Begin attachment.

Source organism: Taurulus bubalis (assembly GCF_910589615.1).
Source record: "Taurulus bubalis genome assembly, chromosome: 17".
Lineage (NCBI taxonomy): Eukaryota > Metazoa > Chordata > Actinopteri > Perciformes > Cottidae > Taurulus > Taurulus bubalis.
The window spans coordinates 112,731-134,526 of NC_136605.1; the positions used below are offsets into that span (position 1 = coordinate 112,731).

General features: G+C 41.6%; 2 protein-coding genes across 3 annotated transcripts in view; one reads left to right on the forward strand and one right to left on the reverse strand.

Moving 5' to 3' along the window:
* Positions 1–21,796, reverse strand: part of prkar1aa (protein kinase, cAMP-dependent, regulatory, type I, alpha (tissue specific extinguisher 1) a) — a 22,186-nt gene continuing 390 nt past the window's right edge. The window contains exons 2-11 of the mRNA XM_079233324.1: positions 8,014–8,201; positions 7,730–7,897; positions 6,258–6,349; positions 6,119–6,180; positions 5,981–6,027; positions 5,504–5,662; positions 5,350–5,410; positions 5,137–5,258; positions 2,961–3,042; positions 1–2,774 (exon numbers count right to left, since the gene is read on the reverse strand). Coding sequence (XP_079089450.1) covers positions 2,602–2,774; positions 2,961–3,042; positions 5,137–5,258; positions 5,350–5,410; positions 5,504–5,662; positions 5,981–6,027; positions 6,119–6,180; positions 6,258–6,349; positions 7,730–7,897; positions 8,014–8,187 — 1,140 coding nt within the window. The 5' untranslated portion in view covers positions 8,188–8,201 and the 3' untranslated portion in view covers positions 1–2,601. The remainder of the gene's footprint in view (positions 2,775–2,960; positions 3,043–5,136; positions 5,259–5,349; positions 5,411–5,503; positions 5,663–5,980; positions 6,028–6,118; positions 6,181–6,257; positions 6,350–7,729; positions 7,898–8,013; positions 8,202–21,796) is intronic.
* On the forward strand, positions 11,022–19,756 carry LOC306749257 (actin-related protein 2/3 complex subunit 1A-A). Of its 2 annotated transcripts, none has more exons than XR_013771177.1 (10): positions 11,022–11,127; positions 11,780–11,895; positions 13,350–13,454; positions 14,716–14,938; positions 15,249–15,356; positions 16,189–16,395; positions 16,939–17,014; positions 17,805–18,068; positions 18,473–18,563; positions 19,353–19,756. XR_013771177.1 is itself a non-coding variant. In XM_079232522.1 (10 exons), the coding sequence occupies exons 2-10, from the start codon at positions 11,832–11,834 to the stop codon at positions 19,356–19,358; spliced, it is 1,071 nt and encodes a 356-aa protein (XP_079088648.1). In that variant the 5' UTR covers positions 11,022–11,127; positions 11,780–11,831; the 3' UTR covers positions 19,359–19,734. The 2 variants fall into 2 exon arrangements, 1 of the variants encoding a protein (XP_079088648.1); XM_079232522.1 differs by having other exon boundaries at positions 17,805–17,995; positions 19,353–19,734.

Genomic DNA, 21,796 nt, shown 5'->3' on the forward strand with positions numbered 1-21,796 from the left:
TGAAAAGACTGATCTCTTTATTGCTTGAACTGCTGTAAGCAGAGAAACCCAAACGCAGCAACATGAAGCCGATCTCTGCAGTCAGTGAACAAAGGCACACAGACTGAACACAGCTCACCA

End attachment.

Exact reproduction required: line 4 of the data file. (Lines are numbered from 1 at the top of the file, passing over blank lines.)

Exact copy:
The window spans coordinates 112,731-134,526 of NC_136605.1; the positions used below are offsets into that span (position 1 = coordinate 112,731).